Since May is masturbation month, it only makes sense that we would pay homage to the holy act of self-love. In fact, it makes sense to do that every month.
Masturbation is often shrouded in shame and deemed a baser, less-important sexual activity than actual intercourse (wrong).Many also think that engaging in masturbation is cheating on your partner (wrong, again). While there are countless masturbation myths, one that’s particularly harmful is the idea that if you’re in a happy, healthy relationship, you shouldn’t “need” or “want” to masturbate…
…as if your sexual partner were some magical unicorn who could fulfill all your sexual needs on a dime. Again, wrong. Not only is it unreasonable to expect one person to satisfy every single sexual whim you may have, the very notion takes away from the beauty of masturbation. “It’s a natural biological craving. A way to love and honor yourself,” says Dr. Cynthia L. Dougherty Ph.D., a neuropsychologist and relationship coach.
Intercourse, hand jobs, oral sex, anal sex, self-pleasure – anything else you want to add here is fine – are all independent sex acts. None of them is better than any other, despite what the sexual hierarchy tries to tell you. There is no reason why you should give up your self-love sessions, or feel lower self-esteem because of them, just because you’re happily coupled or throupled (or whatever kind of relationship you’re in).
Here is what you need to know.
We’re a society built on shame
Have you ever heard the religious nonsense that if you masturbate you’ll grow hair on your palms? We wish this were a joke, but this is legitimately something that some kids from conservative Christian backgrounds have been told.
“From a young age, many of us are taught not to masturbate. For many, there is a shame associated with it, either from religious upbringing or through scolding from parents. This makes the action feel wrong to many people, or at least something that’s not OK to do in front of a partner,” explains Daniel Saynt, founder of The New Society for Wellness (NSFW), a sex-positive members-only club that hosts sexual education workshops.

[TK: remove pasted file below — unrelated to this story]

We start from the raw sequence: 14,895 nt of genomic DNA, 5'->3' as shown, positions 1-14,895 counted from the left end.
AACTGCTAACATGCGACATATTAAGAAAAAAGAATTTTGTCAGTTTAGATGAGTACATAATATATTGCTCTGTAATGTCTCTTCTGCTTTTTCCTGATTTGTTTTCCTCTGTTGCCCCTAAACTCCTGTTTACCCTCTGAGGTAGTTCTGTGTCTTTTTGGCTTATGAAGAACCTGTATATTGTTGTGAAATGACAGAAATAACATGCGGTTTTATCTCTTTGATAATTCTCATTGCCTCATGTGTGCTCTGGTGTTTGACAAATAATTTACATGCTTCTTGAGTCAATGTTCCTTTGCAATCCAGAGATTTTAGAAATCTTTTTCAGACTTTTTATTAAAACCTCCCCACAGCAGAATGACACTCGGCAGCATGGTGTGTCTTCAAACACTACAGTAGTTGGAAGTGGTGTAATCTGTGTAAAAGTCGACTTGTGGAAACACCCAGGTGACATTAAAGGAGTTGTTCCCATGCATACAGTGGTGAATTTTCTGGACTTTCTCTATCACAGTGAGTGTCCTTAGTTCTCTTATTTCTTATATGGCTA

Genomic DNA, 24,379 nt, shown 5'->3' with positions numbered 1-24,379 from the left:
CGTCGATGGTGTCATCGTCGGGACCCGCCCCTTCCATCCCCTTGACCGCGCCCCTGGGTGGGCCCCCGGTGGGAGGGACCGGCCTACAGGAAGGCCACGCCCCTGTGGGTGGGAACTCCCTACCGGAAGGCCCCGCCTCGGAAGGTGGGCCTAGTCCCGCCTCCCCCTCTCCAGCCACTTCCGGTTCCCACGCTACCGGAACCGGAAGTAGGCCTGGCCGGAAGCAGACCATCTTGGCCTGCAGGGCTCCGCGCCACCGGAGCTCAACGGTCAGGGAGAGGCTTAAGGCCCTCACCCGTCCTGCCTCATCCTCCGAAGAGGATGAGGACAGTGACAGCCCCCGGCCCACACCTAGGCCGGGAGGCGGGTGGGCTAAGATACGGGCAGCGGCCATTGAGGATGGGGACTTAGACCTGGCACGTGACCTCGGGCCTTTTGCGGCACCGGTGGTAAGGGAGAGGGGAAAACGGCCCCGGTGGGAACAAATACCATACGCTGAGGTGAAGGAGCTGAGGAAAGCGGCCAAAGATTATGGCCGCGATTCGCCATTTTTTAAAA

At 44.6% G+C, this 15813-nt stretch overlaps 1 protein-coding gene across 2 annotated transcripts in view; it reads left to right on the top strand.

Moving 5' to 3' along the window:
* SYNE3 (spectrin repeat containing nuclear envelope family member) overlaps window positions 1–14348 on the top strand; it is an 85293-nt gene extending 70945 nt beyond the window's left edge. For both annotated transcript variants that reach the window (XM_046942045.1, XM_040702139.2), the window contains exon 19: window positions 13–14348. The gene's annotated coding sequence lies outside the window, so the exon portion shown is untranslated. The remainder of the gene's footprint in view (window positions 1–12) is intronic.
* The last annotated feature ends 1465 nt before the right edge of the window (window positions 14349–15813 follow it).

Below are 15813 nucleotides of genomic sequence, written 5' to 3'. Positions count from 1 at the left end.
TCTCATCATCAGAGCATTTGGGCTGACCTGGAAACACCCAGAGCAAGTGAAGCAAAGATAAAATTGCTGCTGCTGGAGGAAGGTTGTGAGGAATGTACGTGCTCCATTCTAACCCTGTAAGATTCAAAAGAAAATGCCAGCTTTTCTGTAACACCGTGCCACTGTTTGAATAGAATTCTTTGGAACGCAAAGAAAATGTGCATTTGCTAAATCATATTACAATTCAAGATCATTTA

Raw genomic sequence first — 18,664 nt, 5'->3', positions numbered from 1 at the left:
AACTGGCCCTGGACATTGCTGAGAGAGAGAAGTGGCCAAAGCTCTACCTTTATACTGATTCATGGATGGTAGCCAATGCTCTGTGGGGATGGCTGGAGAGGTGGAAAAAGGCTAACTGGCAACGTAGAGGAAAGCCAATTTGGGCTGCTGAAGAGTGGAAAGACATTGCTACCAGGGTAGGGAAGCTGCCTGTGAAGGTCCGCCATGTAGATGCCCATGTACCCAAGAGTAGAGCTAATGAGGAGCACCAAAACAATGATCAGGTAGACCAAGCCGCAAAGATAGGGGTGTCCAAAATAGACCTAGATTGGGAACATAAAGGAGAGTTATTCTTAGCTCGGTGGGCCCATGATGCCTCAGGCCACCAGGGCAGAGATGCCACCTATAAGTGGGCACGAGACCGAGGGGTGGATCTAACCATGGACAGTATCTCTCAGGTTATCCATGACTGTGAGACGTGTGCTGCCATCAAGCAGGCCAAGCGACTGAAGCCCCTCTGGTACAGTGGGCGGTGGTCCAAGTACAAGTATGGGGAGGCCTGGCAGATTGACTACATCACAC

When we’re taught that masturbation is dirty and wrong, and the only true “good sex” is between a cis-man and cis-woman in a heterosexual marriage, we’re going to wind up with some pretty whacked-out ideas about what is and is not “normal.”
Masturbating in relationships is normal
First of all, nearly half of men and women all masturbate while they’re in relationships. So we’re talking about something that’s not only OK, but very common.
Masturbating when you’re in a relationship doesn’t mean you don’t enjoy sex with your partner. In fact, studies have shown that people most often think about their partner during masturbation sessions. Sure, we have fantasies outside of our relationships, but by and large, people are imagining past encounters with the person they love, or things they want to try with that person.
Studies have shown that not only is masturbation good for your physical and mental health, but it can actually make you want more partnered sex, not less. “Any actions in your relationship that increase physical bonds are healthy,” Saynt says. “You want to be connected to your partner. You want to share in experiences that bring you closer.” In other words, masturbation can improve your sex life in multiple ways.
Masturbation can bring you more pleasure during partnered sex
“Masturbation is a great way to explore each other and learn what makes you and your partner come,” Saynt explains. Your partner is not a mind reader and neither are you!
Mutual masturbation opens a door through which you can explore each other’s sexual pleasure more fully. If you masturbate together, you get an up-close and personal chance to see how your partner likes to touch themselves. This is an excellent learning opportunity; who knows how to make you come better than you? Quite simply, showing your partner how you like to touch your own body shows them how they can make you happy and satisfied.
Masturbation (and all sex acts that lead to pleasure and orgasm) allows your brain to release endorphins and feel-good chemicals like oxytocin and dopamine. All of them help you feel closer to your partner. Masturbation is a beautiful, vulnerable, and raw act. Being able to share that with someone you love builds trust.
“Getting to a point where we’re comfortable talking to our partners about sex and satisfaction is important,” Saynt adds. “Don’t feel ashamed about your masturbation habits, and don’t settle for a partner who makes you feel shameful about sex.”
The health benefits of masturbation
Self-pleasure isn’t only about releasing sexual tension through orgasm or ejaculation. It’s also about self-care.